11 December 2014 by Jayson Casper

In a region once rich in Christian tradition, many churches fear for their very existence as sectarian strife rages in countries such as Iraq and Syria. But there is one interfaith initiative between Muslims, Copts, Catholics and Anglicans that is bucking the trend for religious hatred

11 December 2014 by Michael McGough

Jeb Bush is emerging as a serious contender for the Republican nomination in the 2016 American presidential election. How will his Catholicism, his rapport with Hispanic voters and his moderate views on immigration and education play with the party’s conservative majority?

11 December 2014 by Mary Clare Millea

On Tuesday, the long-awaited Vatican report on women’s religious life in the US is to be released. It follows a three-year apostolic visitation led by a senior American sister who here describes how she set about the task and her hopes for its conclusions

11 December 2014 by Sally Read

There is hope that the cause for beatification of the social activist Dorothy Day will receive a boost with Pope Francis’ visit to the US next year. He has been presented with copies of her writings and her Archdiocese of New York has hired a lay theologian to work on the project

11 December 2014 by Theo Hobson

A stint in a London classroom provoked a theologian and journalist to wonder if the way religion is taught in schools leads children to believe that it is irrelevant to their lives, and consequently whether Britain should follow the American approach and leave it out altogether

11 December 2014 by Margaret Atkins

John the Baptist is seen as having the singular purpose of pointing people, such as his own followers in this week’s reading of the Gospel, towards Jesus. But, in the third of her seasonal reflections, Margaret Atkins looks beyond the evangelists at the man and his mission

11 December 2014 by Daniel O’Leary

Christmas is known as the Feast of Light because it celebrates the light in all people. As Christians prepare to mark Christ’s birth, they can find ways to become more aware of God’s presence

11 December 2014 by N. O’Phile

Can there ever have been a more cheering unintended consequence than the accidental invention of champagne? The world’s preferred wine of celebration came about through a seventeenth-century Benedictine monk’s failed efforts to improve local wine by – wait for it - removing the bubbles.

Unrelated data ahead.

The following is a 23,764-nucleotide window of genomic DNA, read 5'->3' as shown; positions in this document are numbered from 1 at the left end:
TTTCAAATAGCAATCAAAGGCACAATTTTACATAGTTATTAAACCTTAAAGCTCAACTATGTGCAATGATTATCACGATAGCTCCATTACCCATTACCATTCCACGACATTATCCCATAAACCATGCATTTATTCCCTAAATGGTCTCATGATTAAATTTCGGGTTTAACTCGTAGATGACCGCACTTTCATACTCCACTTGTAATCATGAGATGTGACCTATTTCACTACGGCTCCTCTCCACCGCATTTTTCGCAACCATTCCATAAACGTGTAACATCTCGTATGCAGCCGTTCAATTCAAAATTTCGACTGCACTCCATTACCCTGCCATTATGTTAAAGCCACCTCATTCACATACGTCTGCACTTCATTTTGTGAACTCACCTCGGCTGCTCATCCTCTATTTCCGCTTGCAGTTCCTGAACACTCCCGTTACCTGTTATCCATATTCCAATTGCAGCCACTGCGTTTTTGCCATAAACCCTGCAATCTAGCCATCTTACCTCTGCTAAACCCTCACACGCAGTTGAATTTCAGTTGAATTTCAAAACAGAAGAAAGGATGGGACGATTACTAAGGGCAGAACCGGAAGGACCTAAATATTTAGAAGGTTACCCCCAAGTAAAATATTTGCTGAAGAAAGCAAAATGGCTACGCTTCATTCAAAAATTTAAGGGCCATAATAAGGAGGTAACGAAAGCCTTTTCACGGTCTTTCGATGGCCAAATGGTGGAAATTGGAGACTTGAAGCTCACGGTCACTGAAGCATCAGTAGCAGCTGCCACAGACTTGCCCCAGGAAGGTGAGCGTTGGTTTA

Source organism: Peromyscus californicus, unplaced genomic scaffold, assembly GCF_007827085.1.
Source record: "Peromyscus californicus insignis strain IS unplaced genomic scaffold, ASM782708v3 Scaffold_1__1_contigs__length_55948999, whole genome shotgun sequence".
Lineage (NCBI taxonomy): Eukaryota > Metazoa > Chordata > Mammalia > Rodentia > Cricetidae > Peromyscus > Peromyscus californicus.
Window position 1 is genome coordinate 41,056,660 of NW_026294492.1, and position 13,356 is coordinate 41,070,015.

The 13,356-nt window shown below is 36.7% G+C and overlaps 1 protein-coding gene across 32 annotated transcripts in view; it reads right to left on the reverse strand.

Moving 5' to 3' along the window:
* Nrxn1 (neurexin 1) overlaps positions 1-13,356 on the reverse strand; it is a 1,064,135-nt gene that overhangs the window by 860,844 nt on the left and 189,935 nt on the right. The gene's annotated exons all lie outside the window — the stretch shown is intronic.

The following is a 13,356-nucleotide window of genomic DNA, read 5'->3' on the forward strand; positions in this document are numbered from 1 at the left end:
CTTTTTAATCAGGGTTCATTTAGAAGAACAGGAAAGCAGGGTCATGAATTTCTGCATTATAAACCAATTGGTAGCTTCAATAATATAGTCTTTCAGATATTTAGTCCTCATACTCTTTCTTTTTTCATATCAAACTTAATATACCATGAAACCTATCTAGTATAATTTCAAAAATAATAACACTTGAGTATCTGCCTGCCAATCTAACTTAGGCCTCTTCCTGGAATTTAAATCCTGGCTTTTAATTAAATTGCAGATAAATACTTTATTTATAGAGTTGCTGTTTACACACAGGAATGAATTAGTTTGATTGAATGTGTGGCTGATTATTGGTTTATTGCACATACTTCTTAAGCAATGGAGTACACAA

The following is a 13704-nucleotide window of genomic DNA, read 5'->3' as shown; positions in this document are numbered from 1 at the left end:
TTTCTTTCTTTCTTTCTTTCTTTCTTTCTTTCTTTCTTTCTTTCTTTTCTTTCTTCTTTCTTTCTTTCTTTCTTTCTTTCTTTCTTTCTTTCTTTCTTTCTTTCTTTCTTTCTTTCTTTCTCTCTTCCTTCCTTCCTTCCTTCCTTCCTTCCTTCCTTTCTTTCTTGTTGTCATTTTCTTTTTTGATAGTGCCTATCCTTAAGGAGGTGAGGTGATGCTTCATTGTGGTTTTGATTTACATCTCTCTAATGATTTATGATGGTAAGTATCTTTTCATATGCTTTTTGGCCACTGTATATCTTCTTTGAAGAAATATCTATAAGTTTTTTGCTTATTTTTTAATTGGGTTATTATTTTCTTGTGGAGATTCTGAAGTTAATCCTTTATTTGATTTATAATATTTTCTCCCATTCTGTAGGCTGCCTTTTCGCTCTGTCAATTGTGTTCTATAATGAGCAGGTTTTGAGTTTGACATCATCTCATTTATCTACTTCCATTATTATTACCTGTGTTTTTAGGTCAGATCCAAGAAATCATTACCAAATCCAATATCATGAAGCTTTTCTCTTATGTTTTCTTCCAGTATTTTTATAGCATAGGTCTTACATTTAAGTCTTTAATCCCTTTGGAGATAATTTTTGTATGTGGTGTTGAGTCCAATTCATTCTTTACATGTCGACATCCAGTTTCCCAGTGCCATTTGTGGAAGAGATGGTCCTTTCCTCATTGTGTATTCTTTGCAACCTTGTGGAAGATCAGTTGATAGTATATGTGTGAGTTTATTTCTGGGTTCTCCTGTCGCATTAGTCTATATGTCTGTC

04 December 2014 by Liz Dodd

It was an historic moment for the Catholic and Orthodox Churches when, against a backdrop of the suffering of Christians in Syria and Iraq, Pope Francis and Patriarch Bartholomew recognised the urgent need to speak with one voice

04 December 2014 by Austen Ivereigh

The man who will welcome Pope Francis to the US next year tells Austen Ivereigh that his reputation as one of America’s culture warriors is wide of the mark

04 December 2014 by Angus Ritchie and Nick Spencer

Atheists and rationalists often like to call themselves ‘humanists’. But a report published this week argues that the concept is rooted in Christianity and, deprived of its roots, it cannot thrive

04 December 2014 by Robert Philpot

There are few front-line politicians whose faith is so closely linked to their public profile as the former Labour Cabinet minister Jim Murphy, who is bidding to become the first Catholic to lead one of four main political parties north of the border

04 December 2014 by Margaret Atkins

The Feast of St Nicholas is an appropriate moment to think about the exchange of gifts. In the second of her seasonal reflections, Margaret Atkins examines different ways in which the act of giving is understood, and how medieval Christianity was seen as a “bleeding heart”

04 December 2014 by John Pollard

Exactly 100 years ago, Britain re-established formal diplomatic relations with the Holy See for the first time since the Reformation. The move benefited both sides

04 December 2014 by Annabel Miller

On a visit to a centre for refugees and asylum seekers in Bristol,it struck a reporter that she had discovered the kind of project that would be close to Pope Francis’ heart and his wish to see ‘a poor Church for the poor’

04 December 2014 by Rose Prince

Our Christmas foods are admired from afar, but for many it is a case of looking not touching. An Emirati woman once told me how, as a child, she had enjoyed Christmas pudding, but then her mother had stopped ordering them from Harrods when she discovered that the British treats contain alcohol.

27 November 2014 by Alistair MacDonald-Radcliff

Interventions by Prince Charles in support of persecuted Christians are, according to a senior Anglican adviser who knows his interfaith work well, examples of a commitment to religious freedom born out of his role as heir to the throne